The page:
The World Health Organisation has declared the flu outbreaks in Mexico and the US a ‘public health event of international concern’.

WHO director general Margaret Chan urged all countries to boost their surveillance for any unusual outbreaks of influenza-like illness and severe pneumonia.

The WHO's emergency committee of experts have said more information was needed before making a decision on a possible change to the WHO's pandemic alert phase, currently three on a scale of 1 to 6.

The new flu strain, a mixture of swine, human and avian flu viruses has killed up to 68 people among 1,004 suspected cases in Mexico and infected eight in the US.

Mexico has shut schools and museums and cancelled public events.

Officials warned more cases could come to light as the flu spreads between people and infected some individuals who had no contact with one another.

Meanwhile, the Health Service Executive and the Department of Health say they are monitoring reports of the swine flu outbreak.

Public health officials met today to review the situation.

In a statement, the HSE said no cases of swine flu have been identified in Ireland or anywhere in Europe.

The HSE said there are currently no travel restrictions advised, but the situation is under active review by the WHO.

Earlier, the WHO said the virus from 12 of the Mexican patients was the same genetically as a new strain of swine flu, designated H1N1, seen in eight people in California and Texas.

Mexico's Health Minister Jose Angel Cordova encouraged people to avoid crowds and wear face masks, noting there was no guarantee that going to get a flu vaccine would help against the new strain.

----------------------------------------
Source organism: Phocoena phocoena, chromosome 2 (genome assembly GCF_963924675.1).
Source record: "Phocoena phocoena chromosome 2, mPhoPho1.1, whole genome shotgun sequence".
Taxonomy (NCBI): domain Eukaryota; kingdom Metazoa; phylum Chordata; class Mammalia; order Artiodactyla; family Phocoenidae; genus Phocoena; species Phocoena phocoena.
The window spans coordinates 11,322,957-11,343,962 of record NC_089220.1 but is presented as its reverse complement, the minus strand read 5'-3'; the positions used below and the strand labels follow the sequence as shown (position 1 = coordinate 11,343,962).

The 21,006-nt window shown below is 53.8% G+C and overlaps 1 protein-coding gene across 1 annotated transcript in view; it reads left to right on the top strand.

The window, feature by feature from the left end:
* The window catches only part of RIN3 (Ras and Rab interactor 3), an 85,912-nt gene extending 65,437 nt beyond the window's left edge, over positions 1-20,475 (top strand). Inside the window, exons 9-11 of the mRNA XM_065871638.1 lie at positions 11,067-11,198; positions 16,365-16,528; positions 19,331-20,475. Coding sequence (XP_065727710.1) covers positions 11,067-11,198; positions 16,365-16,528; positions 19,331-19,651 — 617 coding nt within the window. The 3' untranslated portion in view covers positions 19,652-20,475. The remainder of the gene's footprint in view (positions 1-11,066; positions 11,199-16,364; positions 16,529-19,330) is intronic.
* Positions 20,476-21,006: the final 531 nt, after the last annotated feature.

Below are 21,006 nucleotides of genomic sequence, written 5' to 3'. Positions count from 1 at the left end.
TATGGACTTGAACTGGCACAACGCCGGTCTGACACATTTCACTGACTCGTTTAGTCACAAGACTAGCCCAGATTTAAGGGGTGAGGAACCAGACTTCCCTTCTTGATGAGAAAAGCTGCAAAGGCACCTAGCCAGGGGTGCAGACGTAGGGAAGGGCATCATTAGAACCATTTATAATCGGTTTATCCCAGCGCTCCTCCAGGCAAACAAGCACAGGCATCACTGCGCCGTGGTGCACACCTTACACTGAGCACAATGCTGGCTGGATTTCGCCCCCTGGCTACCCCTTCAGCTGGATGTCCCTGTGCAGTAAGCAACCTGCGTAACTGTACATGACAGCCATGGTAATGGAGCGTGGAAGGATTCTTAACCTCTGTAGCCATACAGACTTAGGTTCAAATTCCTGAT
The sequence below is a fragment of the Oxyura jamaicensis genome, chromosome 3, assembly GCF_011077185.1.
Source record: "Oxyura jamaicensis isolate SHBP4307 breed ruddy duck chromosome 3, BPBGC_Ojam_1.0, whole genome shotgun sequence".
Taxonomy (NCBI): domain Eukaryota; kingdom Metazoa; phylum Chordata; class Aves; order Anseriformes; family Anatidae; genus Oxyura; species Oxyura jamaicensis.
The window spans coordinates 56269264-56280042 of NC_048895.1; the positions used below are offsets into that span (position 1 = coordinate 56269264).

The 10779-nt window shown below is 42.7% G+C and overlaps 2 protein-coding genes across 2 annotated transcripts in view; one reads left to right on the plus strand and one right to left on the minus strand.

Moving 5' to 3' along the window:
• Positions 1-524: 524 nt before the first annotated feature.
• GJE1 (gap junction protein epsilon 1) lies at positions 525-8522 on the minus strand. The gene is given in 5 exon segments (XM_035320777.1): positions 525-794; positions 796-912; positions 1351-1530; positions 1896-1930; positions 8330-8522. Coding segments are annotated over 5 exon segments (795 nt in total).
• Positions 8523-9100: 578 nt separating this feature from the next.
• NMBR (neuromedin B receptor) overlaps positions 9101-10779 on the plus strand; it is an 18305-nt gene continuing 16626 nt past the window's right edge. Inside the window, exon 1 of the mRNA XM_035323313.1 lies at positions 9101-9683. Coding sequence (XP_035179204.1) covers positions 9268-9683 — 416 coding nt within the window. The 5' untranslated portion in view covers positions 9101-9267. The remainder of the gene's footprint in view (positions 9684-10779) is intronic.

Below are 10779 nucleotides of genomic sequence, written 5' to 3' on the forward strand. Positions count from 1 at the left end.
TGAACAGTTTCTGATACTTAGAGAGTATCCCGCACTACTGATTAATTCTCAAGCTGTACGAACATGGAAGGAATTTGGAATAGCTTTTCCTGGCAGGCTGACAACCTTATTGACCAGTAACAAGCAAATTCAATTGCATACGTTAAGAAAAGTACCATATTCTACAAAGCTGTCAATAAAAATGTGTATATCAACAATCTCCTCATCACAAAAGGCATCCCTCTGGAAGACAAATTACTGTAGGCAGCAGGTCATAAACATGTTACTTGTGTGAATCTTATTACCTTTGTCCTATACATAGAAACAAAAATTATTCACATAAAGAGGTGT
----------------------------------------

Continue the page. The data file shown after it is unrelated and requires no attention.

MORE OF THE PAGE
He said the death rate appeared to have steadied and hospitals in the past few days had not seen the exponential rise in the number of people infected that many had feared.

Genetic analysis shows the flu strain is a never-before-seen mixture of swine, human and avian viruses.

In California, Dr Gil Chavez, director of the Centre for Infectious Diseases at the California Department of Public Health and the state's chief epidemiologist, said many more cases could come to light as patients are tested.

‘The more we look the more we are likely to find,’ he said.

In New York tests have confirmed that eight children had a type A influenza virus, likely swine flu, the city’s Health Commissioner Dr Thomas Frieden said.

Samples have been sent to the US Centres for Disease Control and Prevention for further testing to see if they are the unusual H1N1 flu strain.

About 100 students at a school in the New York City borough of Queens became sick last week, prompting the tests.

Eight people from California and Texas were infected with the H1N1 strain, but all had recovered.

Kansas state health officials have also confirmed two cases of swine flu.

In Britain, a member of cabin crew was taken to hospital with 'flu-like symptoms' today after falling ill on a British Airways flight from Mexico City to Heathrow.

A Health Protection Agency spokesman said: 'We are aware of a patient admitted to a London hospital with reported travel history to Mexico.

'As a precautionary measure the patient is being tested for a range of respiratory and other illnesses in line with UK health guidance. At present there have been no confirmed cases of human swine flu in the UK or anywhere in Europe.'